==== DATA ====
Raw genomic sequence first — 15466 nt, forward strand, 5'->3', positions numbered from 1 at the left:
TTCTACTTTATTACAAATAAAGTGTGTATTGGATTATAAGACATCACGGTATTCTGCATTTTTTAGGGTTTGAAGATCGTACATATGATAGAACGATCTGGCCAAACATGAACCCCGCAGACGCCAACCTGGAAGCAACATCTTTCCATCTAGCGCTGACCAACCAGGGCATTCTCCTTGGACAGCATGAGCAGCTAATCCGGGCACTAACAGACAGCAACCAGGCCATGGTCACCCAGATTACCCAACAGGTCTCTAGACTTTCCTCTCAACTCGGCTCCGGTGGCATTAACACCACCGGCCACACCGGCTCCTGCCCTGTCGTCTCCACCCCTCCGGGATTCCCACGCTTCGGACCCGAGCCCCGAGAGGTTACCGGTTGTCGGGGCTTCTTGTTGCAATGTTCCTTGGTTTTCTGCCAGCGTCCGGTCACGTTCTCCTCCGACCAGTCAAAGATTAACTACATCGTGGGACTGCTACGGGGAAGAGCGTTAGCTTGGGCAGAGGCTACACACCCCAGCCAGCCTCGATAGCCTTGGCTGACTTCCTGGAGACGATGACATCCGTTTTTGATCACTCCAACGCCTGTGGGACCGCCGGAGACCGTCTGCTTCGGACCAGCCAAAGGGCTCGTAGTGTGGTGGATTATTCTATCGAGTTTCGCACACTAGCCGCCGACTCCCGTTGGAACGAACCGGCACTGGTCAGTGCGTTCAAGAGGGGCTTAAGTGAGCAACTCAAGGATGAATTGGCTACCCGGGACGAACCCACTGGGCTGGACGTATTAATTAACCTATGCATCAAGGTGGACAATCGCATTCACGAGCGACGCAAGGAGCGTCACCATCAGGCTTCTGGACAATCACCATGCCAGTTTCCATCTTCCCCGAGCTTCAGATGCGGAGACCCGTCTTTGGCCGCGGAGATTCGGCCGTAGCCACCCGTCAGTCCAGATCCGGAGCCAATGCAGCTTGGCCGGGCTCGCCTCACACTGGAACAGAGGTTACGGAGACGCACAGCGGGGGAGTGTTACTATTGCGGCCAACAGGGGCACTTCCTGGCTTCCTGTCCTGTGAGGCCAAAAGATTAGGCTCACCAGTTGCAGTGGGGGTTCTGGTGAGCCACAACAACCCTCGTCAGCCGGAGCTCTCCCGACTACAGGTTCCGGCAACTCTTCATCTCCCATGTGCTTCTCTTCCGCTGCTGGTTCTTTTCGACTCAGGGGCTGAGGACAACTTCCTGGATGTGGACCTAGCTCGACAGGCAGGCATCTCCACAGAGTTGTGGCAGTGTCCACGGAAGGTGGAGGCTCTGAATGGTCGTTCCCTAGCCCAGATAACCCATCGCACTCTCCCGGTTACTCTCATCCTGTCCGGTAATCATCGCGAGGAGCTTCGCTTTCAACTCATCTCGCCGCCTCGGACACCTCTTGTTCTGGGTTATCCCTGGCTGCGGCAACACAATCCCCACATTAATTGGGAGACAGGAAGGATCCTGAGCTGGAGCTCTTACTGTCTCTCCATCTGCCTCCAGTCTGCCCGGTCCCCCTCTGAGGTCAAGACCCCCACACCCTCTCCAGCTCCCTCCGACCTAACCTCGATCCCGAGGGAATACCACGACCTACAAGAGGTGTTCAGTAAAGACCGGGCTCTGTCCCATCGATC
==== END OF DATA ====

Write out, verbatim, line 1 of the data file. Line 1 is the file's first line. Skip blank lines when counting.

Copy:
Raw genomic sequence first — 15466 nt, forward strand, 5'->3', positions numbered from 1 at the left: